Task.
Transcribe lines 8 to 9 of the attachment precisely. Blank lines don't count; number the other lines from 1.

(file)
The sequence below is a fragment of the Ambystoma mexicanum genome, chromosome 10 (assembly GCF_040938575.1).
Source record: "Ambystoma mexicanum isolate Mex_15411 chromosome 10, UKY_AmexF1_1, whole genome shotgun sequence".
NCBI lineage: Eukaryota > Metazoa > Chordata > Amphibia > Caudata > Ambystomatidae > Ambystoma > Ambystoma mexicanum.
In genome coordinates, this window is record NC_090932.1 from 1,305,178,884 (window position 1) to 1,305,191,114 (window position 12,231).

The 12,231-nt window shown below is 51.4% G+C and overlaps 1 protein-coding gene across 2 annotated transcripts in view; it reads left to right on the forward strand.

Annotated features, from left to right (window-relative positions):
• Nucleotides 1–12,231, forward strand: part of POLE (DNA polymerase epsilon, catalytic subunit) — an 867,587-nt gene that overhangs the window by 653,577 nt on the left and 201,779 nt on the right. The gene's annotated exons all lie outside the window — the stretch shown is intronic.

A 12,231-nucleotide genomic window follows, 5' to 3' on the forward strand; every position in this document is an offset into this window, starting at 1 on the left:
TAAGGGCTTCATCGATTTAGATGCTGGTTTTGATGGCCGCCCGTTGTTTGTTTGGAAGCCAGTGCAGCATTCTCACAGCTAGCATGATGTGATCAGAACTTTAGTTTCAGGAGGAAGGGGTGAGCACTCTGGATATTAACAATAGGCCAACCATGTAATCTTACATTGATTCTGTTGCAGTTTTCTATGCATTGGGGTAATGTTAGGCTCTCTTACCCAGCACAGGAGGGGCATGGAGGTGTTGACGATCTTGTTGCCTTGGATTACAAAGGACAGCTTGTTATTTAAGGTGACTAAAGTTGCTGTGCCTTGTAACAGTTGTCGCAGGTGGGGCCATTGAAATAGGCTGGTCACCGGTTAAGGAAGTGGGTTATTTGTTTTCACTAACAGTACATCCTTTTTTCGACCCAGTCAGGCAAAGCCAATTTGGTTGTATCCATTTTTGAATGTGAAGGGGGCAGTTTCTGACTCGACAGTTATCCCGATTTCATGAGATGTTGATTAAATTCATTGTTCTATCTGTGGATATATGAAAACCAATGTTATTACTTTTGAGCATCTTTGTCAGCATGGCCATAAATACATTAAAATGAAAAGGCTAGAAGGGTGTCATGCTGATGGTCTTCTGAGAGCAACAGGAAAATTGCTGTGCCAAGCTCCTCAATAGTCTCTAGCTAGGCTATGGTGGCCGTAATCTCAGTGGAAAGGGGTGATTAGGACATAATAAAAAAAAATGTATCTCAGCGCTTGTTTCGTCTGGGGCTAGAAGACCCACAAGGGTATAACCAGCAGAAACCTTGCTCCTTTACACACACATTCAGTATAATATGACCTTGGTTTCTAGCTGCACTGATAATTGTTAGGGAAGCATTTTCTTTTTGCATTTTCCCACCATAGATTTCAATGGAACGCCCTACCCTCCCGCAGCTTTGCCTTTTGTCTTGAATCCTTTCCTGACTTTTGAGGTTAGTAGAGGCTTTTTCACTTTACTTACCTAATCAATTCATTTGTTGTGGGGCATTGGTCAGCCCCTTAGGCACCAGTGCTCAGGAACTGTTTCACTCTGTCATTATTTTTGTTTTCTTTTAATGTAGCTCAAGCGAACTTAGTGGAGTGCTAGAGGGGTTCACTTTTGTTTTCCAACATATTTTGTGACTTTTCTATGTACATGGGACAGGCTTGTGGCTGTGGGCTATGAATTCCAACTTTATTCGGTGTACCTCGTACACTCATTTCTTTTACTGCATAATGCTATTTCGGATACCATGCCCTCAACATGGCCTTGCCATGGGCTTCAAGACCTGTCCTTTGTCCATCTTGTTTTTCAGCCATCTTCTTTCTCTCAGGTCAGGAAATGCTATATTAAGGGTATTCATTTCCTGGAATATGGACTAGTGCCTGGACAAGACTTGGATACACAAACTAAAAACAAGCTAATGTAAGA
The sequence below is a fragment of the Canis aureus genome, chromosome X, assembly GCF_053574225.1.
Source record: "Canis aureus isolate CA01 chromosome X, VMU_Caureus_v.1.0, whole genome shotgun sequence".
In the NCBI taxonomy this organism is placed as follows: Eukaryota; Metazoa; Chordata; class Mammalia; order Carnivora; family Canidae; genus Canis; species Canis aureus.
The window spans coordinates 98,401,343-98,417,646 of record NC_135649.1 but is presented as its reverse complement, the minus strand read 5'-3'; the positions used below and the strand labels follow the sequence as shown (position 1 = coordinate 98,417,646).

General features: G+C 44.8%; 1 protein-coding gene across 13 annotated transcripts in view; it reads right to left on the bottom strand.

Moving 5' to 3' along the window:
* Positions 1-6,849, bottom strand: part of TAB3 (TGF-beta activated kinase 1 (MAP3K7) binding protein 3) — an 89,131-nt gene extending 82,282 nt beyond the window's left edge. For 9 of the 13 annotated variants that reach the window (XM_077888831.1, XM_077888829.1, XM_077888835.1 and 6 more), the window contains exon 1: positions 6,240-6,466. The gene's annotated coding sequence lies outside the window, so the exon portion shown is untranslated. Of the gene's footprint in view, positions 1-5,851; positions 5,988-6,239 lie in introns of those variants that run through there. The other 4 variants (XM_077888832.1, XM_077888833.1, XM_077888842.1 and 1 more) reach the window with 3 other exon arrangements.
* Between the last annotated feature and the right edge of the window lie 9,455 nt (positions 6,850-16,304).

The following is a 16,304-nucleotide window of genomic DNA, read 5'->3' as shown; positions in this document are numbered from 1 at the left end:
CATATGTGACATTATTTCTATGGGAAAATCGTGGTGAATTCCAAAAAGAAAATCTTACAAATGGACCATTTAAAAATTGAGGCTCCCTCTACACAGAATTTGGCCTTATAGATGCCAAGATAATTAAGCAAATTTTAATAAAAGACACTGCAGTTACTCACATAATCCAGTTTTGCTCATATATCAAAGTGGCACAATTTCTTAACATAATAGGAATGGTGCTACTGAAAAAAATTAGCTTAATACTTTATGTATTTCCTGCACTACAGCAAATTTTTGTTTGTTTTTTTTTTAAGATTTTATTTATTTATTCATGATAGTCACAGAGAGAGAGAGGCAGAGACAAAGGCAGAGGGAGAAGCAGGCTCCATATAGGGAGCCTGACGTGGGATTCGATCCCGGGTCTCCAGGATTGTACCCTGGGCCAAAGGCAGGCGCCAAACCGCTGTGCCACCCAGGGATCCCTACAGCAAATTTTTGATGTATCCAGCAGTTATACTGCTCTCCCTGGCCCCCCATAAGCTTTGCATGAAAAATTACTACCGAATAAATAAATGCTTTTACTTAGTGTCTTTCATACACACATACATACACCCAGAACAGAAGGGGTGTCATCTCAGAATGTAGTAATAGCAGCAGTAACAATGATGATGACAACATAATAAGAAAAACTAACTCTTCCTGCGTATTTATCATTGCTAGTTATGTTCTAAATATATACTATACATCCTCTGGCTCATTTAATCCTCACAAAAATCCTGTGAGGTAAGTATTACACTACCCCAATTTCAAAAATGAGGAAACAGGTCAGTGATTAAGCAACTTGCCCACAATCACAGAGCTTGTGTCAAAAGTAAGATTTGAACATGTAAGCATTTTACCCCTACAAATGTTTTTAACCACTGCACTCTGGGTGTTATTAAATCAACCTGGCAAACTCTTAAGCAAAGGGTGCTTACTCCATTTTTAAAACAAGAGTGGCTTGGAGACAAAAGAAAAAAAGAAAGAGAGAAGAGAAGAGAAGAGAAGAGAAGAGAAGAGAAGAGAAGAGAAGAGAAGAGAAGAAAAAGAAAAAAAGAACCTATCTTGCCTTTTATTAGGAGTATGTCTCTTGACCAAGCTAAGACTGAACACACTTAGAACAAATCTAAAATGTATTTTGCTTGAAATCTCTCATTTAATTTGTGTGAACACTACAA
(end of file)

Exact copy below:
A 12,231-nucleotide genomic window follows, 5' to 3' on the forward strand; every position in this document is an offset into this window, starting at 1 on the left:
TAAGGGCTTCATCGATTTAGATGCTGGTTTTGATGGCCGCCCGTTGTTTGTTTGGAAGCCAGTGCAGCATTCTCACAGCTAGCATGATGTGATCAGAACTTTAGTTTCAGGAGGAAGGGGTGAGCACTCTGGATATTAACAATAGGCCAACCATGTAATCTTACATTGATTCTGTTGCAGTTTTCTATGCATTGGGGTAATGTTAGGCTCTCTTACCCAGCACAGGAGGGGCATGGAGGTGTTGACGATCTTGTTGCCTTGGATTACAAAGGACAGCTTGTTATTTAAGGTGACTAAAGTTGCTGTGCCTTGTAACAGTTGTCGCAGGTGGGGCCATTGAAATAGGCTGGTCACCGGTTAAGGAAGTGGGTTATTTGTTTTCACTAACAGTACATCCTTTTTTCGACCCAGTCAGGCAAAGCCAATTTGGTTGTATCCATTTTTGAATGTGAAGGGGGCAGTTTCTGACTCGACAGTTATCCCGATTTCATGAGATGTTGATTAAATTCATTGTTCTATCTGTGGATATATGAAAACCAATGTTATTACTTTTGAGCATCTTTGTCAGCATGGCCATAAATACATTAAAATGAAAAGGCTAGAAGGGTGTCATGCTGATGGTCTTCTGAGAGCAACAGGAAAATTGCTGTGCCAAGCTCCTCAATAGTCTCTAGCTAGGCTATGGTGGCCGTAATCTCAGTGGAAAGGGGTGATTAGGACATAATAAAAAAAAATGTATCTCAGCGCTTGTTTCGTCTGGGGCTAGAAGACCCACAAGGGTATAACCAGCAGAAACCTTGCTCCTTTACACACACATTCAGTATAATATGACCTTGGTTTCTAGCTGCACTGATAATTGTTAGGGAAGCATTTTCTTTTTGCATTTTCCCACCATAGATTTCAATGGAACGCCCTACCCTCCCGCAGCTTTGCCTTTTGTCTTGAATCCTTTCCTGACTTTTGAGGTTAGTAGAGGCTTTTTCACTTTACTTACCTAATCAATTCATTTGTTGTGGGGCATTGGTCAGCCCCTTAGGCACCAGTGCTCAGGAACTGTTTCACTCTGTCATTATTTTTGTTTTCTTTTAATGTAGCTCAAGCGAACTTAGTGGAGTGCTAGAGGGGTTCACTTTTGTTTTCCAACATATTTTGTGACTTTTCTATGTACATGGGACAGGCTTGTGGCTGTGGGCTATGAATTCCAACTTTATTCGGTGTACCTCGTACACTCATTTCTTTTACTGCATAATGCTATTTCGGATACCATGCCCTCAACATGGCCTTGCCATGGGCTTCAAGACCTGTCCTTTGTCCATCTTGTTTTTCAGCCATCTTCTTTCTCTCAGGTCAGGAAATGCTATATTAAGGGTATTCATTTCCTGGAATATGGACTAGTGCCTGGACAAGACTTGGATACACAAACTAAAAACAAGCTAATGTAAGA